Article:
The Innovation Out-Performers

The Innovation Out-PerformersMarissa Mayer is doing some interesting things at Yahoo.

When it comes to HR practices, she is definitely taking some heat (banning remote work) and this also goes with their latest initiative in which she pushes for a forced ranking of the employees. As I read the article and visited links in it, I noticed these insights in particular:

“Basically, many people have lost faith that ranking employees works, and some research suggests that employee performance doesn’t follow a bell curve at all. Instead, most people are slightly worse than average (PDF), with a few superstars. And while a bit of pressure can motivate people, constantly pitting employees against one another is terrible for morale”
– Yahoo’s Latest Disaster: Ranking Worker’s on A Curve

“Other reasons for implementing the Bell curve include identification of top talent who are the differentiators. Normal distribution helps focus efforts on the high performers, seeks to reward and recognize them, offer opportunities for a faster paced growth and channel resources into investing in them to drive higher results in an organization’s performance.

The same applies for culling out non-performers by raising standards continuously, keeping the top performers challenged while churning out those who cannot keep with the renewed standards each year. This practice also helps leadership identify employees who rank first amongst equals.”
– The HR Professional’s Love-Hate Equation with the Bell Curve

The typical performer would fall below the mean or average result. So there would be approximately 80% below average, 10% around the middle, and 10% exceeding; meaning that the assumption that the typical performer is average is a myth of the normal distribution assumption. The results lend themselves to the ’80 / 20 rule’, which assumes at 80% of the work is done by 20% of the people.”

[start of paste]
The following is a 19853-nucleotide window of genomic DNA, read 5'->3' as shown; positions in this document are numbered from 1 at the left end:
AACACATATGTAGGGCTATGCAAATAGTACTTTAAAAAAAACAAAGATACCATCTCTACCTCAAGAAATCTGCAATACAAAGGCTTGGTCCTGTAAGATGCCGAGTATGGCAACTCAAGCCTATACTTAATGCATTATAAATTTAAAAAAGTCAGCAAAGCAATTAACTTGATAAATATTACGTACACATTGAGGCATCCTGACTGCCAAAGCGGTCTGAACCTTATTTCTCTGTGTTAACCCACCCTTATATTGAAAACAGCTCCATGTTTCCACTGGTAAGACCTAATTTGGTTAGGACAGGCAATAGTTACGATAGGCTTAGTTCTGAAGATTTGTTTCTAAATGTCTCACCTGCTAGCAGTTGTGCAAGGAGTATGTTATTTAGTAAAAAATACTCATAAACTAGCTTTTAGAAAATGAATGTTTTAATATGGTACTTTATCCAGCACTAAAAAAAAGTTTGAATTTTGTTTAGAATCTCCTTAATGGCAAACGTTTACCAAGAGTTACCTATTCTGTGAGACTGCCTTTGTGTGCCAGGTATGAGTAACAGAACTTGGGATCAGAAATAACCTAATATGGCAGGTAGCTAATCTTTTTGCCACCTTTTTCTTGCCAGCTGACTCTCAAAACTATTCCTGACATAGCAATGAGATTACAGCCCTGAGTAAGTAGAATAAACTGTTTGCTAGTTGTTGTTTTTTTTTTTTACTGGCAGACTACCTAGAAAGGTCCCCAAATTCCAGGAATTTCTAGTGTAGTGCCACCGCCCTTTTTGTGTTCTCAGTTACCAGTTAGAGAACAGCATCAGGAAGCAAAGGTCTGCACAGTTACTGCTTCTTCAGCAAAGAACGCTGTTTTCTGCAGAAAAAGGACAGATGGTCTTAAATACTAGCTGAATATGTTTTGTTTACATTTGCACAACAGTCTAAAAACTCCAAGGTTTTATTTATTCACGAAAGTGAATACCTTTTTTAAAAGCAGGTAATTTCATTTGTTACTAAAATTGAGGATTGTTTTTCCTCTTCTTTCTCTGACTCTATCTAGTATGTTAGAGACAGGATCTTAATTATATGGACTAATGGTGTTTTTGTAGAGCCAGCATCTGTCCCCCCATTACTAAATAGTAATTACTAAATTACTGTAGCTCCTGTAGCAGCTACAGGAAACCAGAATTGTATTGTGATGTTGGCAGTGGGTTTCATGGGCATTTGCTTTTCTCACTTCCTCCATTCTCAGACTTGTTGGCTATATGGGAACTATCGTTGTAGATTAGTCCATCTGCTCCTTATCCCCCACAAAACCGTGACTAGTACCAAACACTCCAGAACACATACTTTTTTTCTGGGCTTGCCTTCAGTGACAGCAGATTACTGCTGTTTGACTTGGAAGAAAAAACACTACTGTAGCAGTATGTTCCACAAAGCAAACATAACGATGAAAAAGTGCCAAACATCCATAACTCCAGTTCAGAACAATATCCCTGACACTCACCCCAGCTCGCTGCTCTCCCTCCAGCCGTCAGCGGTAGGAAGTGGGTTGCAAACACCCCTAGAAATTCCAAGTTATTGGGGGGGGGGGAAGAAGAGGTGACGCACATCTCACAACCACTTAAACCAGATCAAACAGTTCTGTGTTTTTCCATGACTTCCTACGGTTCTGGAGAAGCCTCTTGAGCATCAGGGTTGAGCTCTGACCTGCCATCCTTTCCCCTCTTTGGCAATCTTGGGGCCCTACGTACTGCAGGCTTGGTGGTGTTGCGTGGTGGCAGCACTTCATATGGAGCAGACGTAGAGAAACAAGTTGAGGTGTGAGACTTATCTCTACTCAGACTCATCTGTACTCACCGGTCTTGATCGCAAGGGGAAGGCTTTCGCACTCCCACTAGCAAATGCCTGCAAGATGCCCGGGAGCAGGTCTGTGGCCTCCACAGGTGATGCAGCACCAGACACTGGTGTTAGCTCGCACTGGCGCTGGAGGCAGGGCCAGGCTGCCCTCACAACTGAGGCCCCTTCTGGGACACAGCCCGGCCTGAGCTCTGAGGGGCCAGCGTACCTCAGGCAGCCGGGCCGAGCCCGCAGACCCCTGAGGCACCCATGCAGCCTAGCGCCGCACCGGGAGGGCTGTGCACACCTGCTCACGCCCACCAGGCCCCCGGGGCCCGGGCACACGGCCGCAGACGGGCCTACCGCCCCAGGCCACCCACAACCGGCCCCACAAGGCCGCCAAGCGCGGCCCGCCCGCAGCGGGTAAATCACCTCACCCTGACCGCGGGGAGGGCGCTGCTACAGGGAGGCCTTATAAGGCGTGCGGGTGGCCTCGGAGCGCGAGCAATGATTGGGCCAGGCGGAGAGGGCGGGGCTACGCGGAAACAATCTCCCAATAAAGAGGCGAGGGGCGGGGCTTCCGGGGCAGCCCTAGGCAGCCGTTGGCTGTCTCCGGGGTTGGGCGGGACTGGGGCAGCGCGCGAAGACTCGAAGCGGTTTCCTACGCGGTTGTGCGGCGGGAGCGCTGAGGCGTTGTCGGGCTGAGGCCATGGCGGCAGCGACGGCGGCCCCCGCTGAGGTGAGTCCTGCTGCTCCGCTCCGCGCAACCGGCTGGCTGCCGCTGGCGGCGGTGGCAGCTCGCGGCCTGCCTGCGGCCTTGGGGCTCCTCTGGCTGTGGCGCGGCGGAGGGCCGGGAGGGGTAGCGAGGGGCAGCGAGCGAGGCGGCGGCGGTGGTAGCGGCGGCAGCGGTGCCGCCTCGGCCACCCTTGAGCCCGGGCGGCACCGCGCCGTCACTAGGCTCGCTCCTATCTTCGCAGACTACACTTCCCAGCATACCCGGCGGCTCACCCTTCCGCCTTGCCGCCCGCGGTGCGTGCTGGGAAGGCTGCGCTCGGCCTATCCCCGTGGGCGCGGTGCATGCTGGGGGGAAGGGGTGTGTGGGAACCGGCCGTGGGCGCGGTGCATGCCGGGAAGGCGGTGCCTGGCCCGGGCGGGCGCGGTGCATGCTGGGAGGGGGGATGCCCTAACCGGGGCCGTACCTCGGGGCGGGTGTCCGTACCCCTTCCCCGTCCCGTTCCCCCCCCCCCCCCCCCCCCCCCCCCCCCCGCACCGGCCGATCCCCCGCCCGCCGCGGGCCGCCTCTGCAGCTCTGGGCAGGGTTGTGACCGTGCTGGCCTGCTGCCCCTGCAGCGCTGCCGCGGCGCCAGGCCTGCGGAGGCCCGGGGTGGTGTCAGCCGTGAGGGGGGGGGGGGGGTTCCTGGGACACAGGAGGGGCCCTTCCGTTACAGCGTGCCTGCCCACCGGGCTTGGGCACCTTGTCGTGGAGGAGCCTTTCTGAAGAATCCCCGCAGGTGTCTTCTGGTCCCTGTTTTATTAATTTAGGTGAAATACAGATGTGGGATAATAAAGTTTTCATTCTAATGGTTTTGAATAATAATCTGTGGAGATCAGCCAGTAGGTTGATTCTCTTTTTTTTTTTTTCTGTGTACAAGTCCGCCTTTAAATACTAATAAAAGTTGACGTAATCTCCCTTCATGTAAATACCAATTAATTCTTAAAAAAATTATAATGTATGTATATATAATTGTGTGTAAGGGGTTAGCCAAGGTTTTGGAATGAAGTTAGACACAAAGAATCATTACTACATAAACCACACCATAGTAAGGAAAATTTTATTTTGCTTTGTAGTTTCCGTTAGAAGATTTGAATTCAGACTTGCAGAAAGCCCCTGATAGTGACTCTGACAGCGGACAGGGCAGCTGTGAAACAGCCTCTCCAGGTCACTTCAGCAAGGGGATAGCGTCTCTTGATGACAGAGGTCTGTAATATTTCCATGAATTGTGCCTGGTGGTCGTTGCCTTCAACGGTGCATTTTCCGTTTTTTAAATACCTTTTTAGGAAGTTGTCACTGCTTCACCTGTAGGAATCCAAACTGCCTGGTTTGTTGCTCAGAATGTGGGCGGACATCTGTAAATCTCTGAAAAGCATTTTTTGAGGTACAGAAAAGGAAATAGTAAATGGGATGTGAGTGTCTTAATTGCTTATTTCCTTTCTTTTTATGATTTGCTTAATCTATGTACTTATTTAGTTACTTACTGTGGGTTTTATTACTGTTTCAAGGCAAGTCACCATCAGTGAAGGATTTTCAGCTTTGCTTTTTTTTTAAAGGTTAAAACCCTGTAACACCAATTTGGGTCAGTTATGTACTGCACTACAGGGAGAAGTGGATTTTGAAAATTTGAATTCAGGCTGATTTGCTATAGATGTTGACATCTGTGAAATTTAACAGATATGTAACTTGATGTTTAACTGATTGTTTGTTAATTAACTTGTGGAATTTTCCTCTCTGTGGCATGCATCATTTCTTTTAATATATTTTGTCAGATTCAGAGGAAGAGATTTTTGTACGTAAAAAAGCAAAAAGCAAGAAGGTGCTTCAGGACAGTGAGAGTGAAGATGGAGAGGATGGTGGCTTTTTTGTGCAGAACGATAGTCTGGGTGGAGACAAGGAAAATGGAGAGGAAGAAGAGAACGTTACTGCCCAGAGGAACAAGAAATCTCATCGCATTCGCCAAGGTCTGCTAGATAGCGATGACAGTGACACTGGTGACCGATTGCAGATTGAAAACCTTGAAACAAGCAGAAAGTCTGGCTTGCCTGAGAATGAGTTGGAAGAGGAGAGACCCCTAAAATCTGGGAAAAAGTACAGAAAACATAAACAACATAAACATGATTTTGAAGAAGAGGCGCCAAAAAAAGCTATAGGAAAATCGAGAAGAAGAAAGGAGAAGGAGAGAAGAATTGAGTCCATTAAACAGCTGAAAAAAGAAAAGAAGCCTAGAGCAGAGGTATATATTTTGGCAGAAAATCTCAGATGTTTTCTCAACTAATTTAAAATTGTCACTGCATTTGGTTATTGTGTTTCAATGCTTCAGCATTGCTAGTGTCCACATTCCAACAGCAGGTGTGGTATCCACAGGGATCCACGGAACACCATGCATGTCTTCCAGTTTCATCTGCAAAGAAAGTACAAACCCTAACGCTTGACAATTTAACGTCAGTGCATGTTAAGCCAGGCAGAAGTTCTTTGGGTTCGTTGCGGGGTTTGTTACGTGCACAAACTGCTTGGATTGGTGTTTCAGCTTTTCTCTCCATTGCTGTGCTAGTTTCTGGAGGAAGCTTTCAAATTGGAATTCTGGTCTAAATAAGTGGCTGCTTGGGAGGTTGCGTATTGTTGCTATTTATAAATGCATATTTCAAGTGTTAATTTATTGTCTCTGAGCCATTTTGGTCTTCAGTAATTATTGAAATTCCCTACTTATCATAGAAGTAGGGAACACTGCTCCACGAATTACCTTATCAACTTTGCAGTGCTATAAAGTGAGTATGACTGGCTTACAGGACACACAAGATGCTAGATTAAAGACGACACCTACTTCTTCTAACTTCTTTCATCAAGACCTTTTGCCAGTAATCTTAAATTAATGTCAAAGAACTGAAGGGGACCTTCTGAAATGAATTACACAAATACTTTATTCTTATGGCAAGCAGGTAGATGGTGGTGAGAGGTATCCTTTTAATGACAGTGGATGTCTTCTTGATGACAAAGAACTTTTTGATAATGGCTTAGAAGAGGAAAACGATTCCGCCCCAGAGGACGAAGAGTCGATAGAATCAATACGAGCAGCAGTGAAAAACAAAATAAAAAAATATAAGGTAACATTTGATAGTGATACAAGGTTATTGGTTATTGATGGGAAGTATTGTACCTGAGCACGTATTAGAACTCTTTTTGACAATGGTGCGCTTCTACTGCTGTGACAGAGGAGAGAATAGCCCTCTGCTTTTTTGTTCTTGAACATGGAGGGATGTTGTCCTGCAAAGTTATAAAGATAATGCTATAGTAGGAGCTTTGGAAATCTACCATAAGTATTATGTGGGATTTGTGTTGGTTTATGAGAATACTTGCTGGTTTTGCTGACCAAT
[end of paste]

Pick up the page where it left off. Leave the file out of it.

– The Best and the Rest: Revisiting the Norm of Normality of Individual Performance

The insights in these articles really got me thinking on how this relates to innovation. The idea of out-perfomers makes sense to me when I look at my interactions with corporate innovation teams and their work.

This goes for R&D based innovation where some are brighter and smarter than others, but also on the innovation process itself. I have see many individuals playing outsized roles in getting their companies to embrace open innovation and bring it to a level where it really makes a difference today.

I am not yet fully sure what to make of the insights I discovered through the article on Yahoo, but it definitely got me thinking…

image credit: the line image from bigstock
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Stefan Lindegaard




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No Comments

  1. Marshall Barnes on November 15, 2013 at 10:26 am

    There’s two things that I saw here immediately. The first is that if the rule is 80/20 – 80% of the work done by 20% of the people, then why not fire the 80% that aren’t performing and higher more to the point where you have nothing but “out-performers”. You would probably be able to cut your employee costs because you wouldn’t need as many people as before because overall productivity would have been raised.

    The second thing I thought of was the alternate option – train the 80% to be more creative so that their productivity rises. That’s one thing I see missing a lot in the conversations on innovation here. I see many suggestions about how to use gimmicks and work-arounds and simple exercises to become more creative but very little, if any, discussions on how to get at the core of the creative self and build it up. To be Teslas instead of Edisons. After all, what’s more powerful than a creative team with a genius as a member? A creative team of all geniuses…

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